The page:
Clinical Versus Reliable and Significant Change
Article first published online: 11 MAY 2006
Clinical Psychology: Science and Practice
Volume 8, Issue 4, pages 441–445, December 2001
How to Cite
Beutler, L. E. and Moleiro, C. (2001), Clinical Versus Reliable and Significant Change. Clinical Psychology: Science and Practice, 8: 441–445. doi: 10.1093/clipsy.8.4.441
- Issue published online: 11 MAY 2006
- Article first published online: 11 MAY 2006
- Received January 16, 2001; accepted January 22, 2001.
- clinical significance;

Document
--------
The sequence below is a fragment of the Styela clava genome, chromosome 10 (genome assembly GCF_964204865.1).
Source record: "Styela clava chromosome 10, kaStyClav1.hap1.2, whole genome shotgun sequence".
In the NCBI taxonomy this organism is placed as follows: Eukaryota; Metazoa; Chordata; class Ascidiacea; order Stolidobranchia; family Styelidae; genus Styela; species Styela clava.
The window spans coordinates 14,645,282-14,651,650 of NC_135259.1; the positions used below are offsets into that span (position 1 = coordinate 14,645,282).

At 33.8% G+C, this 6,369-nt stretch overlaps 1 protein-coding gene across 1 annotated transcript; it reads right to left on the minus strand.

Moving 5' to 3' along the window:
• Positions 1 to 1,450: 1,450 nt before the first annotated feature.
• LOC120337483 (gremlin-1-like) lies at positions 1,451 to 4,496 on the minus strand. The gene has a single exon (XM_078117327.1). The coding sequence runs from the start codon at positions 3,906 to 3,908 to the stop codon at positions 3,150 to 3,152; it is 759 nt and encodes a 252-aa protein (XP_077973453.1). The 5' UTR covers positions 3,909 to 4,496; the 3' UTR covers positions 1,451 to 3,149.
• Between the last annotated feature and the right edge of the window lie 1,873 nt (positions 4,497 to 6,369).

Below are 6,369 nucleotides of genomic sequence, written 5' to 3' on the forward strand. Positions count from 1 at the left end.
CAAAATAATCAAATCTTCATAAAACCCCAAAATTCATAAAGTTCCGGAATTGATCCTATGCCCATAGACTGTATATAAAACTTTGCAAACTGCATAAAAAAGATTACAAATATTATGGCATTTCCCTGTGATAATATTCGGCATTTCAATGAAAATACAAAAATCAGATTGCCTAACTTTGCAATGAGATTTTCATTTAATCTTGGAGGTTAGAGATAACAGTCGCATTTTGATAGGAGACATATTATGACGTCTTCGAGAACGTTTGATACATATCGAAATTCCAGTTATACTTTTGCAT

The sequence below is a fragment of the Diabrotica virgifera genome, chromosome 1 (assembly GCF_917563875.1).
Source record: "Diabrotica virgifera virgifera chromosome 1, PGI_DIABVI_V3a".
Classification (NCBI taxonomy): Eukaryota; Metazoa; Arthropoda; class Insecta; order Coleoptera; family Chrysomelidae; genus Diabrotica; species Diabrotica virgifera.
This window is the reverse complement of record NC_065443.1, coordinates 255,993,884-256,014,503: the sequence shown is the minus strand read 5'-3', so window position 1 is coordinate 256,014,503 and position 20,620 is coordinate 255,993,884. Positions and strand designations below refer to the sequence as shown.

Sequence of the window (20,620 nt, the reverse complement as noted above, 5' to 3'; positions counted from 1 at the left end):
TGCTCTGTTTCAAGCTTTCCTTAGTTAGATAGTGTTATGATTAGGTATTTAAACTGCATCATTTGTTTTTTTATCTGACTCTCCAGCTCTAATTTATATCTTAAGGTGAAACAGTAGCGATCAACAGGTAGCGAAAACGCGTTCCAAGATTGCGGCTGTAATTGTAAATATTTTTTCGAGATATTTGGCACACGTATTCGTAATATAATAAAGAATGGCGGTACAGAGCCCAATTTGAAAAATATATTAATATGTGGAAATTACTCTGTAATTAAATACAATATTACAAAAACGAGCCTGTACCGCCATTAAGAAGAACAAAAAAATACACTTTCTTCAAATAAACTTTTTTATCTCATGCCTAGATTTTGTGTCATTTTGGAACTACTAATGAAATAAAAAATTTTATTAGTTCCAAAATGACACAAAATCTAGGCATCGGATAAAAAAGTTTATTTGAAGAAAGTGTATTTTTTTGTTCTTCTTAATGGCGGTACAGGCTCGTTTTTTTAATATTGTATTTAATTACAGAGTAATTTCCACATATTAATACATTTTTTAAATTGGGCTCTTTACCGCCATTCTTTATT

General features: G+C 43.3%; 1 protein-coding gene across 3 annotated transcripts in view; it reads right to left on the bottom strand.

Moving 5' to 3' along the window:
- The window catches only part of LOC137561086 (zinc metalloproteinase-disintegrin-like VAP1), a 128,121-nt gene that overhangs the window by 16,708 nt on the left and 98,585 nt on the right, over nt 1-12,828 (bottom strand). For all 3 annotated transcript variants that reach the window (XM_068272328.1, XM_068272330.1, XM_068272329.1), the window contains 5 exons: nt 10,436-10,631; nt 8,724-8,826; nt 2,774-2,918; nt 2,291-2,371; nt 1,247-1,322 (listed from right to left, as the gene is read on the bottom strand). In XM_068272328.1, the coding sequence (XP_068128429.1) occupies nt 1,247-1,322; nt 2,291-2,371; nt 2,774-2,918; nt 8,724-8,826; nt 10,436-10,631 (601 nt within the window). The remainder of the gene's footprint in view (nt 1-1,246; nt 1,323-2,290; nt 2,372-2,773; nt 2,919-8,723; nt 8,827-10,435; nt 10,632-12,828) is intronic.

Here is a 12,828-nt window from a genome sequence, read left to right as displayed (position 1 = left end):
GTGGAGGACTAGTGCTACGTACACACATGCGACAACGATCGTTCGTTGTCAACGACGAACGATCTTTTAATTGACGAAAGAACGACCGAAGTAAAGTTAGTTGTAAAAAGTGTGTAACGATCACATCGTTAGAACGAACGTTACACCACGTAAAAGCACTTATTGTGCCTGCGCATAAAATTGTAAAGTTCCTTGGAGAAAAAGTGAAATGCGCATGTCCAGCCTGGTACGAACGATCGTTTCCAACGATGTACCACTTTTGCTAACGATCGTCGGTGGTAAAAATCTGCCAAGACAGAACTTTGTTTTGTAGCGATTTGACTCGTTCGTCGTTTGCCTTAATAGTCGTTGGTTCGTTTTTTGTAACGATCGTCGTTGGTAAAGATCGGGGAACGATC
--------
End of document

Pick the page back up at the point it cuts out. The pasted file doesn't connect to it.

Sheldrick, Kendall, and Heimberg have illustrated and compared the use of the reliable change index (RCI) and normative comparisons procedures for assessing the clinical meaningfulness of research findings. Their presentation illustrates how the method of normative comparisons, combined with a reliability of change index such as that offered by Jacobson and colleagues can be used to assess the clinical meaningfulness of treatments. Their comparisons of treatments that have been previously identified as empirically supported reveal that a definition of worth, based on statistical significance, fails to identify the power (or lack thereof) of the intervention. Reliable change and clinical meaningful change estimates add substantially to the interpretation of statistical significance. However, they are complementary, not equivalent methods. The RCI can only indicate whether the change noted exceeds what can be expected because of the unreliability of the instrument used. Although estimates of clinical utility should be routine in research reports of treatment effects wherever possible, there are still situations in which procedures for estimating clinical significance are lacking, and new methods are needed in these instances.